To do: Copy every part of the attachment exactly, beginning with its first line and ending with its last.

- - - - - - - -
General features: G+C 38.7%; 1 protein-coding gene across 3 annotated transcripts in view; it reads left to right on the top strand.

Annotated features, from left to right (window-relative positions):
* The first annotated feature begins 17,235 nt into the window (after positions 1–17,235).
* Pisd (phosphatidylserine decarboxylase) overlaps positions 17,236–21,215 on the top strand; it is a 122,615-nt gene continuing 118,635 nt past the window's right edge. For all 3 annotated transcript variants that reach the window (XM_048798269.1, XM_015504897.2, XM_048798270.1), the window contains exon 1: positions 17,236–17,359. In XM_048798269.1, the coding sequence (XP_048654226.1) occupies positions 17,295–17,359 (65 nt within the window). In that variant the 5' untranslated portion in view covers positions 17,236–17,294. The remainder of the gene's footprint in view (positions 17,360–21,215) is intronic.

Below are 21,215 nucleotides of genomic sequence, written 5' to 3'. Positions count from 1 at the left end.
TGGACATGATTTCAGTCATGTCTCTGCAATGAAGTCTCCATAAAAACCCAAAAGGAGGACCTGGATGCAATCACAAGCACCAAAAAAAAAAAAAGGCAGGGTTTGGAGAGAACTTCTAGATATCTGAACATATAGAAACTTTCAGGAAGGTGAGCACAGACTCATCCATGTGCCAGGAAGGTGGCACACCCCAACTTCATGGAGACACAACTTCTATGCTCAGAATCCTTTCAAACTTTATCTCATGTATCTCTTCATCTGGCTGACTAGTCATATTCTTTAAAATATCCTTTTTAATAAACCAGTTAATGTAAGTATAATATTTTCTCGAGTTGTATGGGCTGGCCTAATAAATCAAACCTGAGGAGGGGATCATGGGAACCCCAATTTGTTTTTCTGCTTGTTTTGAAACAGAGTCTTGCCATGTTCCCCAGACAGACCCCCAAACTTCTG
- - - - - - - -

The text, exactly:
General features: G+C 38.7%; 1 protein-coding gene across 3 annotated transcripts in view; it reads left to right on the top strand.

Annotated features, from left to right (window-relative positions):
* The first annotated feature begins 17,235 nt into the window (after positions 1–17,235).
* Pisd (phosphatidylserine decarboxylase) overlaps positions 17,236–21,215 on the top strand; it is a 122,615-nt gene continuing 118,635 nt past the window's right edge. For all 3 annotated transcript variants that reach the window (XM_048798269.1, XM_015504897.2, XM_048798270.1), the window contains exon 1: positions 17,236–17,359. In XM_048798269.1, the coding sequence (XP_048654226.1) occupies positions 17,295–17,359 (65 nt within the window). In that variant the 5' untranslated portion in view covers positions 17,236–17,294. The remainder of the gene's footprint in view (positions 17,360–21,215) is intronic.

Below are 21,215 nucleotides of genomic sequence, written 5' to 3'. Positions count from 1 at the left end.
TGGACATGATTTCAGTCATGTCTCTGCAATGAAGTCTCCATAAAAACCCAAAAGGAGGACCTGGATGCAATCACAAGCACCAAAAAAAAAAAAAGGCAGGGTTTGGAGAGAACTTCTAGATATCTGAACATATAGAAACTTTCAGGAAGGTGAGCACAGACTCATCCATGTGCCAGGAAGGTGGCACACCCCAACTTCATGGAGACACAACTTCTATGCTCAGAATCCTTTCAAACTTTATCTCATGTATCTCTTCATCTGGCTGACTAGTCATATTCTTTAAAATATCCTTTTTAATAAACCAGTTAATGTAAGTATAATATTTTCTCGAGTTGTATGGGCTGGCCTAATAAATCAAACCTGAGGAGGGGATCATGGGAACCCCAATTTGTTTTTCTGCTTGTTTTGAAACAGAGTCTTGCCATGTTCCCCAGACAGACCCCCAAACTTCTG